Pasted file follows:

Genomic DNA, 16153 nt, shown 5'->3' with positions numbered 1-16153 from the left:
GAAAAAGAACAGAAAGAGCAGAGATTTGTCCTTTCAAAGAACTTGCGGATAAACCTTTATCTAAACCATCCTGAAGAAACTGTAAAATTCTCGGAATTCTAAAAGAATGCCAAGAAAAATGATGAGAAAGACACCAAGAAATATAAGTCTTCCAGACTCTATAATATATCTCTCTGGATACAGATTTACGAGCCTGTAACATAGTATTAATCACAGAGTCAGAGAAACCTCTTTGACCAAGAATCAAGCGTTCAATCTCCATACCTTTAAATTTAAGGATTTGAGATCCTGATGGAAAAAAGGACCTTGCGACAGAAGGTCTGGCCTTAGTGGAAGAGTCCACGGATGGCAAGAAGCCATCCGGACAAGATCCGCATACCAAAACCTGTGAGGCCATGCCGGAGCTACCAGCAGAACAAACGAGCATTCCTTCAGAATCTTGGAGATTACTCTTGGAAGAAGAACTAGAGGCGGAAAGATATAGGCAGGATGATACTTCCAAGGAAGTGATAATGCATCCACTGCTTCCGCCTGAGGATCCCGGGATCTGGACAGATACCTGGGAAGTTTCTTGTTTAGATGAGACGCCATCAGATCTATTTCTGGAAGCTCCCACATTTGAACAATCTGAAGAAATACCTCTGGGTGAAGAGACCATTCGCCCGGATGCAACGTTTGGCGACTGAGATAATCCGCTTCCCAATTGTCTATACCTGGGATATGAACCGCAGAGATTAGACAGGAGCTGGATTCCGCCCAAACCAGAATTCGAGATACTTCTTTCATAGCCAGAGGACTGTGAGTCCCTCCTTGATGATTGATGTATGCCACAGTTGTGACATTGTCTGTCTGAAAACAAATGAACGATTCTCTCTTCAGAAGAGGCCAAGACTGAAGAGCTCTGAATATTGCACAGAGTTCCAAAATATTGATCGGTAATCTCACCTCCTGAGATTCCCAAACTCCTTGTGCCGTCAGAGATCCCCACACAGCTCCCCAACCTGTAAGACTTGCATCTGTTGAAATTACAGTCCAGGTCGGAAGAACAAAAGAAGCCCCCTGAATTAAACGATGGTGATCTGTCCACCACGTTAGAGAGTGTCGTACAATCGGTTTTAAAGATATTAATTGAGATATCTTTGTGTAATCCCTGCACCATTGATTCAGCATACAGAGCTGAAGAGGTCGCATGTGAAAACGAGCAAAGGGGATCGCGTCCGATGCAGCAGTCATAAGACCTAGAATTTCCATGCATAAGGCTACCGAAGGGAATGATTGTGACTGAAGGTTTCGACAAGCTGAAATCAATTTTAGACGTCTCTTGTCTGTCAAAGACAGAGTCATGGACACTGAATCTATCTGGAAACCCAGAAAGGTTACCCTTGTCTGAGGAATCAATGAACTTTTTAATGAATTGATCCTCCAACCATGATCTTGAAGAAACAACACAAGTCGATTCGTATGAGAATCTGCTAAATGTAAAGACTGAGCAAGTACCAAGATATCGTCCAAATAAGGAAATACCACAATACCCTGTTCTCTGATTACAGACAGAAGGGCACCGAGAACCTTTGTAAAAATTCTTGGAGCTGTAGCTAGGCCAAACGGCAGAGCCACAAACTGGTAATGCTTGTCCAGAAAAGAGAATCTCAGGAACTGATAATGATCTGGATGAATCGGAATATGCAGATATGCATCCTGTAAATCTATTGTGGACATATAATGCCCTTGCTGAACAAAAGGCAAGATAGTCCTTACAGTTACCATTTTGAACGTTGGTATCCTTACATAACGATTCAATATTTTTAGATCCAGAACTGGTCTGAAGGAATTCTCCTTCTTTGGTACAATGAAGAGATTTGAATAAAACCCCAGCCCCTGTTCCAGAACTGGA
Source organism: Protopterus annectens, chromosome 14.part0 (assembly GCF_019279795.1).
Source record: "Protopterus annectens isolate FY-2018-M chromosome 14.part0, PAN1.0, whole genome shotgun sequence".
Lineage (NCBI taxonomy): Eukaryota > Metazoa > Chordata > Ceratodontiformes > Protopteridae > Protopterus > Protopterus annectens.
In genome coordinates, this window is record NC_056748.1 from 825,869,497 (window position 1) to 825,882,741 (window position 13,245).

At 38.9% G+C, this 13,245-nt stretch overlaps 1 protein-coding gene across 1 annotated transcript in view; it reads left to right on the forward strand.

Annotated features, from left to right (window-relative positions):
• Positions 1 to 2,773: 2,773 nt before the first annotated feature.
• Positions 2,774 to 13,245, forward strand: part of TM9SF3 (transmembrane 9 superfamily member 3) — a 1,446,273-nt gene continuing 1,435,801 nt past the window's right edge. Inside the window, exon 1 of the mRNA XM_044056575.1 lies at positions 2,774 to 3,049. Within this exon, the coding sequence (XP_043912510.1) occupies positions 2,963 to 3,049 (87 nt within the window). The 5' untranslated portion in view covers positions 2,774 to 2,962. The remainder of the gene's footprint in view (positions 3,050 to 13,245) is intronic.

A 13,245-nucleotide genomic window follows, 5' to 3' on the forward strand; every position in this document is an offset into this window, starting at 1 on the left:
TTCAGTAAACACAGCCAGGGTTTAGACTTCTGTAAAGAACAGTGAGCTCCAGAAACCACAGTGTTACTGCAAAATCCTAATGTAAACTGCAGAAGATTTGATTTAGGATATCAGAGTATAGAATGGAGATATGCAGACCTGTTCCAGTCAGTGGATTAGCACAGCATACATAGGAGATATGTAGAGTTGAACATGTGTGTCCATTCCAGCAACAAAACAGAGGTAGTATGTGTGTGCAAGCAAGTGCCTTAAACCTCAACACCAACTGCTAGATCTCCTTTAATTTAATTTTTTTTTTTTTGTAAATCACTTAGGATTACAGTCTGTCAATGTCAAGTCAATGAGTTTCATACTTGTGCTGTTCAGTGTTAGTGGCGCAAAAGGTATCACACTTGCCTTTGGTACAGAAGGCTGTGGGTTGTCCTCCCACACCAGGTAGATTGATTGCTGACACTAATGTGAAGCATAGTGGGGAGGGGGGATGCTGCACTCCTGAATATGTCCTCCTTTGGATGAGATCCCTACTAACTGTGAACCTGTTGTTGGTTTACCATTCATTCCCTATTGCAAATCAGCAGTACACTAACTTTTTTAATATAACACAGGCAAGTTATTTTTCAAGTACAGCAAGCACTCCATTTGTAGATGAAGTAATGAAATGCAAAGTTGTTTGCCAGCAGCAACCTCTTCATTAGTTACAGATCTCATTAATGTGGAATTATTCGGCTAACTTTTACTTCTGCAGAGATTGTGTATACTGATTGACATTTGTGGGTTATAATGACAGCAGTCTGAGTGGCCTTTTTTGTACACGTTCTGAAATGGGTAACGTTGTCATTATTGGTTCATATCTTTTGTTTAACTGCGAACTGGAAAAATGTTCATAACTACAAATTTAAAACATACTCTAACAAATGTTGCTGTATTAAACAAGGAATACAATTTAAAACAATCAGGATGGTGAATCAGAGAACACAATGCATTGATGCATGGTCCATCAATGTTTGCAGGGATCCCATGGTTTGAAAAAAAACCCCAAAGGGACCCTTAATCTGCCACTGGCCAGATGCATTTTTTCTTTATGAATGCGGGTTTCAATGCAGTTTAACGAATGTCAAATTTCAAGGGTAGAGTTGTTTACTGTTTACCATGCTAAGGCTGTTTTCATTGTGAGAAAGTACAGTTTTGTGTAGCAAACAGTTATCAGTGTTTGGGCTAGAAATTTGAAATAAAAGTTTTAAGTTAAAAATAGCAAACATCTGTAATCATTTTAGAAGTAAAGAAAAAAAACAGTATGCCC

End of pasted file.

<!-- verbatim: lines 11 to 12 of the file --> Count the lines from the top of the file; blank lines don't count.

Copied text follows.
A 13,245-nucleotide genomic window follows, 5' to 3' on the forward strand; every position in this document is an offset into this window, starting at 1 on the left:
TTCAGTAAACACAGCCAGGGTTTAGACTTCTGTAAAGAACAGTGAGCTCCAGAAACCACAGTGTTACTGCAAAATCCTAATGTAAACTGCAGAAGATTTGATTTAGGATATCAGAGTATAGAATGGAGATATGCAGACCTGTTCCAGTCAGTGGATTAGCACAGCATACATAGGAGATATGTAGAGTTGAACATGTGTGTCCATTCCAGCAACAAAACAGAGGTAGTATGTGTGTGCAAGCAAGTGCCTTAAACCTCAACACCAACTGCTAGATCTCCTTTAATTTAATTTTTTTTTTTTTGTAAATCACTTAGGATTACAGTCTGTCAATGTCAAGTCAATGAGTTTCATACTTGTGCTGTTCAGTGTTAGTGGCGCAAAAGGTATCACACTTGCCTTTGGTACAGAAGGCTGTGGGTTGTCCTCCCACACCAGGTAGATTGATTGCTGACACTAATGTGAAGCATAGTGGGGAGGGGGGATGCTGCACTCCTGAATATGTCCTCCTTTGGATGAGATCCCTACTAACTGTGAACCTGTTGTTGGTTTACCATTCATTCCCTATTGCAAATCAGCAGTACACTAACTTTTTTAATATAACACAGGCAAGTTATTTTTCAAGTACAGCAAGCACTCCATTTGTAGATGAAGTAATGAAATGCAAAGTTGTTTGCCAGCAGCAACCTCTTCATTAGTTACAGATCTCATTAATGTGGAATTATTCGGCTAACTTTTACTTCTGCAGAGATTGTGTATACTGATTGACATTTGTGGGTTATAATGACAGCAGTCTGAGTGGCCTTTTTTGTACACGTTCTGAAATGGGTAACGTTGTCATTATTGGTTCATATCTTTTGTTTAACTGCGAACTGGAAAAATGTTCATAACTACAAATTTAAAACATACTCTAACAAATGTTGCTGTATTAAACAAGGAATACAATTTAAAACAATCAGGATGGTGAATCAGAGAACACAATGCATTGATGCATGGTCCATCAATGTTTGCAGGGATCCCATGGTTTGAAAAAAAACCCCAAAGGGACCCTTAATCTGCCACTGGCCAGATGCATTTTTTCTTTATGAATGCGGGTTTCAATGCAGTTTAACGAATGTCAAATTTCAAGGGTAGAGTTGTTTACTGTTTACCATGCTAAGGCTGTTTTCATTGTGAGAAAGTACAGTTTTGTGTAGCAAACAGTTATCAGTGTTTGGGCTAGAAATTTGAAATAAAAGTTTTAAGTTAAAAATAGCAAACATCTGTAATCATTTTAGAAGTAAAGAAAAAAAACAGTATGCCC